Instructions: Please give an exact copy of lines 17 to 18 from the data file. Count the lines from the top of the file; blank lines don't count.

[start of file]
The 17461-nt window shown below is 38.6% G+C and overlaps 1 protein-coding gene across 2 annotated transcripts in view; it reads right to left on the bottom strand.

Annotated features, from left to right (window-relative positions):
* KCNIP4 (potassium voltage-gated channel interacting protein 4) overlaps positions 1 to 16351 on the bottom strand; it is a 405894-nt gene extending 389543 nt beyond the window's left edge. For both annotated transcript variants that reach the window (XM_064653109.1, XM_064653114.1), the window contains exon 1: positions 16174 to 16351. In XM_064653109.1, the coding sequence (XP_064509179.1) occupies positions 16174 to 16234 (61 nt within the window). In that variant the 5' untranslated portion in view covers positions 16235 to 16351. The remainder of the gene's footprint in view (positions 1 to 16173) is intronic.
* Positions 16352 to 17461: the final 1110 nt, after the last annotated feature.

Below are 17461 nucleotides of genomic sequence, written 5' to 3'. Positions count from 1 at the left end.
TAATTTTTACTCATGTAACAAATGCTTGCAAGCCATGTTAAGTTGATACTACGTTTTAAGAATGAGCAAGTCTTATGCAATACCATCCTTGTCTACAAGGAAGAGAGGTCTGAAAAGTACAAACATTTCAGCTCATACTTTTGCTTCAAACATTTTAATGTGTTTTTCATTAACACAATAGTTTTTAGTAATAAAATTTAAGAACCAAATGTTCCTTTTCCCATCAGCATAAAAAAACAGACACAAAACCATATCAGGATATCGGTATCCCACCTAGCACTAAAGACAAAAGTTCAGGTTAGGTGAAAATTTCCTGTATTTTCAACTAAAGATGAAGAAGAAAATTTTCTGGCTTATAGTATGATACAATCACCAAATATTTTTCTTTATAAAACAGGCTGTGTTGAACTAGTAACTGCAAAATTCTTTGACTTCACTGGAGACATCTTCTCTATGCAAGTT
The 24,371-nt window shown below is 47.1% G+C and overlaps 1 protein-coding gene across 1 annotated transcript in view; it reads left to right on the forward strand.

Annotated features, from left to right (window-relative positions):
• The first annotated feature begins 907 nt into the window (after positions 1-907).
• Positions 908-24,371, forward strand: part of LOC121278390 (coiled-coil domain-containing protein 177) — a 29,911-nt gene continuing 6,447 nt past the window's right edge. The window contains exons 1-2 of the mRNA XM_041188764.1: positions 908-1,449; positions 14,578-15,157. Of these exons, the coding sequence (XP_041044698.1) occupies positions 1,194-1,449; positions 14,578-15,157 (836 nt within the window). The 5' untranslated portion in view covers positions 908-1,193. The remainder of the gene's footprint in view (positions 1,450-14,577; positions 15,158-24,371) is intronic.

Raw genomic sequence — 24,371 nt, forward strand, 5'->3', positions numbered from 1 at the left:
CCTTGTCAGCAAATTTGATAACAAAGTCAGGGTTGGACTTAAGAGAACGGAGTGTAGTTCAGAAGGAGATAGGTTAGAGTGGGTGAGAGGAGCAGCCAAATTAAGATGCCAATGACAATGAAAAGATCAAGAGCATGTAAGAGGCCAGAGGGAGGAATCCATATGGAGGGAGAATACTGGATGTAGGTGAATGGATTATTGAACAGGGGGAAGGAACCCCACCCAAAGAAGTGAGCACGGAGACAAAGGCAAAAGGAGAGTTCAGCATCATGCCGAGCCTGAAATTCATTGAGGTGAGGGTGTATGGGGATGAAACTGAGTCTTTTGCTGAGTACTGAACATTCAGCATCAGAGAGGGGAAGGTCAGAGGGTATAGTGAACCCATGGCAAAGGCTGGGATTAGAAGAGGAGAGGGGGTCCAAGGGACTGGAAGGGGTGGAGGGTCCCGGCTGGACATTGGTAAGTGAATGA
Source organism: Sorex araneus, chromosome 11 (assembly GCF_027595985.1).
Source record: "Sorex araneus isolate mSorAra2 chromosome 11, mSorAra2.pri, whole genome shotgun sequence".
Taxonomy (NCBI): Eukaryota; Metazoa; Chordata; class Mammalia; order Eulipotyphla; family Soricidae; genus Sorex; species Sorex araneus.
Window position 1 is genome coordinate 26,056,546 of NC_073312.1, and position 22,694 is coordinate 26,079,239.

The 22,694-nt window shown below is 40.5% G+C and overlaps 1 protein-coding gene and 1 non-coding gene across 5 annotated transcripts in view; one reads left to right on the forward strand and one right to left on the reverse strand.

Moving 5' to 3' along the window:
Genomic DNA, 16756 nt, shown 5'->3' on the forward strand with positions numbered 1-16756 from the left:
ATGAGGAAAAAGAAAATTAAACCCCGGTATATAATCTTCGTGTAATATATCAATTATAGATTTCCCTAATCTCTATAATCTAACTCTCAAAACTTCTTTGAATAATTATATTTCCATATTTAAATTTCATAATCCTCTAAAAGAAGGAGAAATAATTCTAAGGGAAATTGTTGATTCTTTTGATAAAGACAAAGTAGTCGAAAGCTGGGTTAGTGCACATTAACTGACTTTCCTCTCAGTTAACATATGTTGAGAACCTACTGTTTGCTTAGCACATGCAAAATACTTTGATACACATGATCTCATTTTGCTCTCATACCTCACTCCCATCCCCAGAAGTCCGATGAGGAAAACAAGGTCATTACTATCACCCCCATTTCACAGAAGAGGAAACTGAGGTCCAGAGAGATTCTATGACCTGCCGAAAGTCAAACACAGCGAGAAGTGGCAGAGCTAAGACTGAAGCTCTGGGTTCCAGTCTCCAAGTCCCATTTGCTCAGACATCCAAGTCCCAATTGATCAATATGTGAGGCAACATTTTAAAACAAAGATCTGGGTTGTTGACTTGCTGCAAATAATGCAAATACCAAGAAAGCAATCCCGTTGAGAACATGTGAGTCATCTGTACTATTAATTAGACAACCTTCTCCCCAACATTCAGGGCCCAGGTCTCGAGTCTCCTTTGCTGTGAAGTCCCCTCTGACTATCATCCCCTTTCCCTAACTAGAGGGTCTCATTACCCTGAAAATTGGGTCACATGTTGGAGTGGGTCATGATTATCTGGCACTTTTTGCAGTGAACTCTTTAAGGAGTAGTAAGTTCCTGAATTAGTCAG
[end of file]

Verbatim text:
The 22,694-nt window shown below is 40.5% G+C and overlaps 1 protein-coding gene and 1 non-coding gene across 5 annotated transcripts in view; one reads left to right on the forward strand and one right to left on the reverse strand.

Moving 5' to 3' along the window: